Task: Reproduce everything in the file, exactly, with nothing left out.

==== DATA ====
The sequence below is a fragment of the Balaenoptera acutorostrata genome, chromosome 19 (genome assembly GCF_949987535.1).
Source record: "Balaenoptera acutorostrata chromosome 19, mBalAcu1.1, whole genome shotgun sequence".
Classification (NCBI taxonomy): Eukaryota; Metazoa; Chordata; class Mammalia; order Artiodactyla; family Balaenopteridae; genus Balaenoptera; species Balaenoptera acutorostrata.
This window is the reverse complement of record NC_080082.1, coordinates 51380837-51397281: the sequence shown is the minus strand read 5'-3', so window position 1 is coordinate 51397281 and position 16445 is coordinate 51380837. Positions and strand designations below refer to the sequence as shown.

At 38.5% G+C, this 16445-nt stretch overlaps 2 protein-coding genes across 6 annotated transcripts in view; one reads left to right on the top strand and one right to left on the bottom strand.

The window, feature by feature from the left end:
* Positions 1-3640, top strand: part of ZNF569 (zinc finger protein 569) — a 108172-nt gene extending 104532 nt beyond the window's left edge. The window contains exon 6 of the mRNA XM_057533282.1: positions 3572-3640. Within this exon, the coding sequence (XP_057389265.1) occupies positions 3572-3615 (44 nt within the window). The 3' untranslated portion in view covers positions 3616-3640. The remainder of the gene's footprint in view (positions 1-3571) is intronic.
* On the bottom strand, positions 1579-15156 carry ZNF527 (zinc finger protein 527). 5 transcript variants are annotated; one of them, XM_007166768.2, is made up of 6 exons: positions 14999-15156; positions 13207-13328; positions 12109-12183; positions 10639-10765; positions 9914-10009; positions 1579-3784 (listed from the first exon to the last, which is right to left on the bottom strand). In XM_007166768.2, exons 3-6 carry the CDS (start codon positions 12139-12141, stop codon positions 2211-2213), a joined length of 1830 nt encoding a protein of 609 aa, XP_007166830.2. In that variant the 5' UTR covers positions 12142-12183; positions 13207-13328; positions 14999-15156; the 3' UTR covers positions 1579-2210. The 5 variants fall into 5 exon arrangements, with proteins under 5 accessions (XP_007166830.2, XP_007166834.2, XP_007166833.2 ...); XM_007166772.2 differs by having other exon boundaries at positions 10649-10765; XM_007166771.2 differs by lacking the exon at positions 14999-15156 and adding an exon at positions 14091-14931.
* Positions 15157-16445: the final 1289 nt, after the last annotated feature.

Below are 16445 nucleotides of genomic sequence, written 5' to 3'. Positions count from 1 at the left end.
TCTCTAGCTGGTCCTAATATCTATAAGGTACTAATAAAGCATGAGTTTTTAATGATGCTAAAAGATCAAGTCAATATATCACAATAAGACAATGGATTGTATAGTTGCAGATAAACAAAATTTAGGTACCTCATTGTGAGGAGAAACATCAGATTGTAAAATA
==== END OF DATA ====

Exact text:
The sequence below is a fragment of the Balaenoptera acutorostrata genome, chromosome 19 (genome assembly GCF_949987535.1).
Source record: "Balaenoptera acutorostrata chromosome 19, mBalAcu1.1, whole genome shotgun sequence".
Classification (NCBI taxonomy): Eukaryota; Metazoa; Chordata; class Mammalia; order Artiodactyla; family Balaenopteridae; genus Balaenoptera; species Balaenoptera acutorostrata.
This window is the reverse complement of record NC_080082.1, coordinates 51380837-51397281: the sequence shown is the minus strand read 5'-3', so window position 1 is coordinate 51397281 and position 16445 is coordinate 51380837. Positions and strand designations below refer to the sequence as shown.

At 38.5% G+C, this 16445-nt stretch overlaps 2 protein-coding genes across 6 annotated transcripts in view; one reads left to right on the top strand and one right to left on the bottom strand.

The window, feature by feature from the left end:
* Positions 1-3640, top strand: part of ZNF569 (zinc finger protein 569) — a 108172-nt gene extending 104532 nt beyond the window's left edge. The window contains exon 6 of the mRNA XM_057533282.1: positions 3572-3640. Within this exon, the coding sequence (XP_057389265.1) occupies positions 3572-3615 (44 nt within the window). The 3' untranslated portion in view covers positions 3616-3640. The remainder of the gene's footprint in view (positions 1-3571) is intronic.
* On the bottom strand, positions 1579-15156 carry ZNF527 (zinc finger protein 527). 5 transcript variants are annotated; one of them, XM_007166768.2, is made up of 6 exons: positions 14999-15156; positions 13207-13328; positions 12109-12183; positions 10639-10765; positions 9914-10009; positions 1579-3784 (listed from the first exon to the last, which is right to left on the bottom strand). In XM_007166768.2, exons 3-6 carry the CDS (start codon positions 12139-12141, stop codon positions 2211-2213), a joined length of 1830 nt encoding a protein of 609 aa, XP_007166830.2. In that variant the 5' UTR covers positions 12142-12183; positions 13207-13328; positions 14999-15156; the 3' UTR covers positions 1579-2210. The 5 variants fall into 5 exon arrangements, with proteins under 5 accessions (XP_007166830.2, XP_007166834.2, XP_007166833.2 ...); XM_007166772.2 differs by having other exon boundaries at positions 10649-10765; XM_007166771.2 differs by lacking the exon at positions 14999-15156 and adding an exon at positions 14091-14931.
* Positions 15157-16445: the final 1289 nt, after the last annotated feature.

Below are 16445 nucleotides of genomic sequence, written 5' to 3'. Positions count from 1 at the left end.
TCTCTAGCTGGTCCTAATATCTATAAGGTACTAATAAAGCATGAGTTTTTAATGATGCTAAAAGATCAAGTCAATATATCACAATAAGACAATGGATTGTATAGTTGCAGATAAACAAAATTTAGGTACCTCATTGTGAGGAGAAACATCAGATTGTAAAATA